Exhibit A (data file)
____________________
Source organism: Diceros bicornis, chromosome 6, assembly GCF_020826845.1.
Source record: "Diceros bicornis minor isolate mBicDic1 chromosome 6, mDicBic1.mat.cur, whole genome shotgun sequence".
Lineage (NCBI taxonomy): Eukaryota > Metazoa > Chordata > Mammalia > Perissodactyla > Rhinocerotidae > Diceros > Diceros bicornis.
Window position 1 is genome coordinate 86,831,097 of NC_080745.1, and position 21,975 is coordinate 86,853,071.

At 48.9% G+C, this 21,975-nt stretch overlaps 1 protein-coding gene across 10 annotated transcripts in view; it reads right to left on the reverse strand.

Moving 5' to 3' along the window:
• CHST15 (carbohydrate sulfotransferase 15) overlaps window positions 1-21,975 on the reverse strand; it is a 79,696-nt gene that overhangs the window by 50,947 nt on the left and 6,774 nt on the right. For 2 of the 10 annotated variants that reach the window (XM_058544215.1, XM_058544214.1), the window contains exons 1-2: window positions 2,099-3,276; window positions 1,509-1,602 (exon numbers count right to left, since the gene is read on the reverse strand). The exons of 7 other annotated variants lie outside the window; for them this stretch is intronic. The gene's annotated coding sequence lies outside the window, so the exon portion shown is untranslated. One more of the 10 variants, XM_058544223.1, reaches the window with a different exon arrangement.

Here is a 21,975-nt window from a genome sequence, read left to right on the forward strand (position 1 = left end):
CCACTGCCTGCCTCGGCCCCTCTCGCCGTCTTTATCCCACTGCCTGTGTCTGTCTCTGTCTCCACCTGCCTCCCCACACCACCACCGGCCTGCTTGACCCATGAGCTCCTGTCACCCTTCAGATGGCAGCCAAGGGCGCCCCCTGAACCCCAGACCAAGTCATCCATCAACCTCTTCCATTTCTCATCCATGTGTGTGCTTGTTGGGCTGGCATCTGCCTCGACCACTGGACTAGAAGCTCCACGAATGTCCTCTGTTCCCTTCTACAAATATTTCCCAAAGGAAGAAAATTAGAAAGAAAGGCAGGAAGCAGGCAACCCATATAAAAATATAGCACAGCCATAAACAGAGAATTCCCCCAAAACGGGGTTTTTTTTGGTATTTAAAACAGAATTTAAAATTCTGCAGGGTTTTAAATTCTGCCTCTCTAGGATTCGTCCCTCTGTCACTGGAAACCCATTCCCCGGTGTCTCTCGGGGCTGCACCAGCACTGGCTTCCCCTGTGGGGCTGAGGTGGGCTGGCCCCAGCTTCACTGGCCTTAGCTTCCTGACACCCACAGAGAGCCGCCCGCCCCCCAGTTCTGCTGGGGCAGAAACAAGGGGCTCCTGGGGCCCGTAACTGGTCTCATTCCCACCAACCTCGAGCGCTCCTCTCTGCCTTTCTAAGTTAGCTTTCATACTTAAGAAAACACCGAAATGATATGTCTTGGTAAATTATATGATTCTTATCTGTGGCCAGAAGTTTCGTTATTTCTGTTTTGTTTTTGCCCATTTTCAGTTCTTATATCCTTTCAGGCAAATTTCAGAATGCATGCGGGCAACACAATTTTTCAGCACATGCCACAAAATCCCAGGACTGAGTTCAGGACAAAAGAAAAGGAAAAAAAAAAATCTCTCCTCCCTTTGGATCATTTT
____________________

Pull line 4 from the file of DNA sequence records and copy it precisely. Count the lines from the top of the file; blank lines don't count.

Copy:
Window position 1 is genome coordinate 86,831,097 of NC_080745.1, and position 21,975 is coordinate 86,853,071.